Thursday, February 28, 2013

Who is looking online for medical information?

As an agency that has quite a few healthcare clients, it really is important for us to know how people seek out medical information. A new study conducted by Pew Internet & American Life Project took a closer look at online trends in researching such information.

The study was broken down between the general US population and those who are internet users. eMarketer reports that 72% of internet users went online in search of health answers.
§       About 79% of women internet users researched information compared to 65% of men.
§       There wasn’t much difference in research among age groups. The age brackets 18-29 and 30-49 each admitted researching online at 76% and 75% respectively. There was a small dip among people 50-64 at 71% and people 65+ at 58%.
§       The ethnicity breakdown was 73% white, 69% black and 66% Hispanic.
§       Approximately 81% of online users who sought out medical information had a household income between $50,000 - $75,000.
§       Another 81% were college graduates.
§       Almost the majority of the searches were done on a specific disease or medical problem.
§       Other top researched topics were medical treatment/procedure, losing weight/controlling weight, and health insurance.

How do these results help this particular agency in navigating healthcare clients in the right path? Online campaigns would be best geared towards women between the ages of 18-64 who are researching specific medical problems. Therefore, we would not want to run a generic ad message if trying to reach women on a cardiac campaign. The message will have to be extremely relevant to the online user.

Thursday, February 21, 2013

How many coupons were produced in 2012?

Over the last five years, one word has played a significant part in consumer behavior. That word is “recession.” Because of the economic recession in 2008, consumers have based the majority of purchases off of a “need” rather than a “want”. To cope with the changing buyer intention, coupon manufacturers continue strategic sampling to see what shoppers really want.

According to the Center for Media Research, NCH Marketing Services reported that 305 billion coupons were produced by CPG marketers for 2012. This production count is the same as 2011; however, the kind of coupons produced were not the same.

In 2012, there were 4.4% more non-food category coupons than 2011. Some products include medications, personal care and other household items. There was about 6.5% fewer food related coupons in 2012. A reason for the shift could be coupons offer marketers a way to introduce new products and allow consumers to try it out at a lower cost.

It was reported that CPG products had about 2.9 billion coupons redeemed in 2012. This was down 17%; however, 79.8% of consumers reportedly use coupons. What does this mean for advertisers? Shoppers are still interested in coupons, but it’s up to marketers to experiment to see what kind of coupons are going to resonate with its audience and be redeemed.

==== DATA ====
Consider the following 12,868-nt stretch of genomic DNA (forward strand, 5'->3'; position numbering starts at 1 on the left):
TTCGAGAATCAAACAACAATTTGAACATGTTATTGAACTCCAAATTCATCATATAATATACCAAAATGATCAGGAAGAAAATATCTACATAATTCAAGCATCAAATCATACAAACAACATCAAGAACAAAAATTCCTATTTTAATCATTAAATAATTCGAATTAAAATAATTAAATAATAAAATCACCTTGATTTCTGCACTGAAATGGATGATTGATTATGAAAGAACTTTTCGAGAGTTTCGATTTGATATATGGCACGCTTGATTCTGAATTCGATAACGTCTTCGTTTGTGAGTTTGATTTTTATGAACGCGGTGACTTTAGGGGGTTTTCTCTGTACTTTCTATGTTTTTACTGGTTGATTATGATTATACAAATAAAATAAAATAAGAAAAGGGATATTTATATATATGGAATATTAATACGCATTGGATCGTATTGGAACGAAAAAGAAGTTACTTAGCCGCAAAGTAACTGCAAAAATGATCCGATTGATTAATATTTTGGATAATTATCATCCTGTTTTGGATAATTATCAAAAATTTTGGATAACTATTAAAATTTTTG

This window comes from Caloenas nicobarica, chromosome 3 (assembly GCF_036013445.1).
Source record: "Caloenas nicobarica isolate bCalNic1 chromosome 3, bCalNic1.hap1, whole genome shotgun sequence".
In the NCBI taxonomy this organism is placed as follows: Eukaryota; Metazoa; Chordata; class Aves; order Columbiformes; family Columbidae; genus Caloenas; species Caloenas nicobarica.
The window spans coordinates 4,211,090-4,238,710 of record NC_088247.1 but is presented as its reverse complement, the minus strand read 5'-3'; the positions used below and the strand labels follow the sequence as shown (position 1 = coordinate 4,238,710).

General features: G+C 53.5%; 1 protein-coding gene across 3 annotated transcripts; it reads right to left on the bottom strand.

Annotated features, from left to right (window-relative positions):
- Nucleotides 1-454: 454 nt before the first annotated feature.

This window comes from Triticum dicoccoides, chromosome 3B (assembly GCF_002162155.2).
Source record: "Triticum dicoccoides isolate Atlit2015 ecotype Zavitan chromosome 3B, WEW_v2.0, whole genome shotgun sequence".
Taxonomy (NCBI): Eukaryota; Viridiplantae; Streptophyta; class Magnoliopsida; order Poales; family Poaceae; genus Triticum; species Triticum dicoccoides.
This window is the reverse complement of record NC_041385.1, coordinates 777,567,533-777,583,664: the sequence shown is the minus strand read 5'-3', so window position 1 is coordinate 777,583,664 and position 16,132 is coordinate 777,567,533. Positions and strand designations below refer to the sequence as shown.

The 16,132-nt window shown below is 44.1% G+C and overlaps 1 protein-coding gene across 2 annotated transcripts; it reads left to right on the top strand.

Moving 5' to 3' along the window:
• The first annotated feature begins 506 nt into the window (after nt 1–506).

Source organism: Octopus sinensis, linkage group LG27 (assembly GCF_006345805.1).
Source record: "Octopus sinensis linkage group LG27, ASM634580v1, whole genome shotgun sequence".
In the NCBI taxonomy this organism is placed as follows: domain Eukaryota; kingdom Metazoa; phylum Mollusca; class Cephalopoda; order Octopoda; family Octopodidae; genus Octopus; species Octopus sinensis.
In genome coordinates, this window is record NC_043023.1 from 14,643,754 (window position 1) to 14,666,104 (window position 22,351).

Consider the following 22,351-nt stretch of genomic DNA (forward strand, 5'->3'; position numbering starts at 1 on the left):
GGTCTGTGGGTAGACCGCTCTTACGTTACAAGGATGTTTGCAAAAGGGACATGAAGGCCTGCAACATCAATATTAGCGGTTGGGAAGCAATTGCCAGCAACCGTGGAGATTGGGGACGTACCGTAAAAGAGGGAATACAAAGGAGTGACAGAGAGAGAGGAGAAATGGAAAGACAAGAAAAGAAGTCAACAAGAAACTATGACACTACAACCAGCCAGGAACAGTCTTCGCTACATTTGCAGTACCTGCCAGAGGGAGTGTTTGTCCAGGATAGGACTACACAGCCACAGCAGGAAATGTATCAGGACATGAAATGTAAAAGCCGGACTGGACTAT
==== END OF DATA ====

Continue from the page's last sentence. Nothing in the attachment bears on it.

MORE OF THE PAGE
Thursday, February 14, 2013

Sirius XM radio sees growth in revenues and subscribers

Satellite radio has steadily grown since it launched, and 2012 was a year that continued to see a rise in subscribers and revenue.

MediaPost reports that Sirius XM radio had the following 2012 numbers:
§       Subscribers grew from 21.9 million in 2011 to 23.9 million.
§       Total revenues accumulated to $3.4 billion in 2012 compared to the $3 billion in 2011. This is a 13% increase in revenue.
§       Just the ad revenues came in at $82.3 million for 2012. This is an 11.7% increase from 2011 at $73.7 million.

It is believed that the reason for the increase in total revenue is largely due to the growing number of subscribers. Part of that subscriber growth is attributed to automotive sales. Many brands have Sirius XM in the newer models, and about 45% of the vehicle owners choose to subscribe to the service after the free trial expires.

It is important to note that radio can be a medium that reaches consumers right until he/she leaves the vehicle and goes into a store. Therefore, knowing what options are available to the consumer is very beneficial for an advertiser. 

Thursday, February 7, 2013

How to choose an athlete endorser for your brand

A typical consumer will see or hear an advertisement that has some kind of sports athlete endorsement. What advertisers need to know is what athletes are the best endorsers for a certain product or service. According to MediaPost, Nielsen and E-Poll Market Research recently gave out a list of the athletes that were deemed to have the best “endorsement potential.” Together, they created an N-score metric system to measure an athletes’ appeal to a certain category.

If an advertiser would like to reach teenagers, then locking down gymnast Gabby Douglas, swimmer Michael Phelps, gymnast Aly Raisman, basketball player LeBron James, or soccer player David Beckham as an endorser may help. These athletes rounded out the top five in the teenager category.

Michael Phelps, Gabby Douglas, David Beckham, Aly Raisman, and quarterback Tim Tebow can help advertisers reach the mom category.

In reaching dads, it is best to look at quarterback Peyton Manning, race car driver Danica Patrick, Gabby Douglas, baseball player Derek Jeter, or quarterback Aaron Rodgers for support.

According to the list, if an advertiser’s target audience is people 65+, Gabby Douglas, Tim Tebow or golfer Phil Mickelson may flatter the brand.

It’s interesting to note Gabby Douglas is the only athlete that ranks top five amongst the teenager, mom, dad, and people 65+ categories.

Overall, this just proves one of the most important points in advertising- know your audience. Choosing someone who is well-liked by teenagers and having them endorse a product for a person 65+ may not make sense for the product, the athlete, and most importantly, the audience.